Eating great seafood by the sparkling blue Mediterranean – preferably with a chilled white wine or an ice-cold beer – just has to be one of the finer things in life.
But there’s a huge amount of choice on offer. So here’s my guide to seafood in Spain, complete with English translations.
You’ll find many of these dishes served as tapas – small dishes to share. If you want a bigger serving, order a ración, and you’ll get a good plateful.
I’ve included translations of different seafood cooking styles at the end of this post (or jump straight to it here).
The * symbol signifies seafood landed in our town, Villajoyosa/La Vila Joiosa on the Costa Blanca.
- Almejas: clams (also known as chirlas). Often served as almejas a la marinera, in a garlic, onion and white wine sauce.
A plate of almejas – little clams
- Berberechos: cockles. Usually steamed (berberechos al vapor)
- Bogavante: lobster (aka langosta). Langosta* and bogavante are different types of lobster; bogavante have large front claws, langosta have long antennae. When they’re alive, langostas are a dark orange colour, while bogavantes look dark blue. They both turn pinkish when cooked.
Langostas, identified by their long antennae
- Buey: crab, big and red-brown (see also cangrejo)
- Cañaillas: sea snails. Usually boiled in salt water and served in their shells, with a pin to extract them, rather like eating French escargots.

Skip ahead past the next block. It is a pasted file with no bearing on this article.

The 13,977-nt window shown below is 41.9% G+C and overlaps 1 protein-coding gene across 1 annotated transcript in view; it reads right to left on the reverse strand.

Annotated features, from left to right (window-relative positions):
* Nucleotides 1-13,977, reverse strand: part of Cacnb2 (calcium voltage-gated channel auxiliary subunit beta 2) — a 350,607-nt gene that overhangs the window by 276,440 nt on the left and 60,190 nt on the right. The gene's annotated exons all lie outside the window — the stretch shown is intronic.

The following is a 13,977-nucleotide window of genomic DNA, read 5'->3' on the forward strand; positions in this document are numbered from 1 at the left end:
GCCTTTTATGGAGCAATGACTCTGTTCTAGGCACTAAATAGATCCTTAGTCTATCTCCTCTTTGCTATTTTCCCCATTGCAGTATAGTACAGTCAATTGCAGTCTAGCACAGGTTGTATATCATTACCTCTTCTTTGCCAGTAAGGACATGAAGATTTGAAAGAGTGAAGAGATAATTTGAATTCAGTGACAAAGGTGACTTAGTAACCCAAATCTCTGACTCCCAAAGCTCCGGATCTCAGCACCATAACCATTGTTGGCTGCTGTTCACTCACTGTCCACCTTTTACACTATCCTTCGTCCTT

- Cangrejo*: crab. The ones caught here on the Costa Blanca tend to be a fair bit smaller than the red brown buey de mar. See also nécora.
- Camarón: a tiny shrimp, often from Andalucia. Usually eaten a puñados – with your fingers. Sometimes you’ll find them fried in a tortita – a shrimp fritter.
- Calamar*: squid. Calamares a la romana is a classic Spanish tapa; squid rings fried in a light beer batter. Freshly fried calamares are a joy. Sadly, the tourist version is often a rubbery nightmare with soggy batter. For a main course, order a whole calamar cooked a la plancha (on the grill) and served with an olive oil, garlic and parsley sauce. Calamares are also known as pota in fish shops on the Costa Blanca.
- Carabinero*: red prawn (see gambas rojas below). Beware – these are a lot pricier than normal prawns. But delicious!
- Centollos: spider crabs. From Galicia on the north west coast of Spain. They can reach a fair old size, with huge spindly legs!
- Chipirones*: baby squid. Usually fried in a light batter a la romana or rebosada
- Chirlas: clams (see almejas)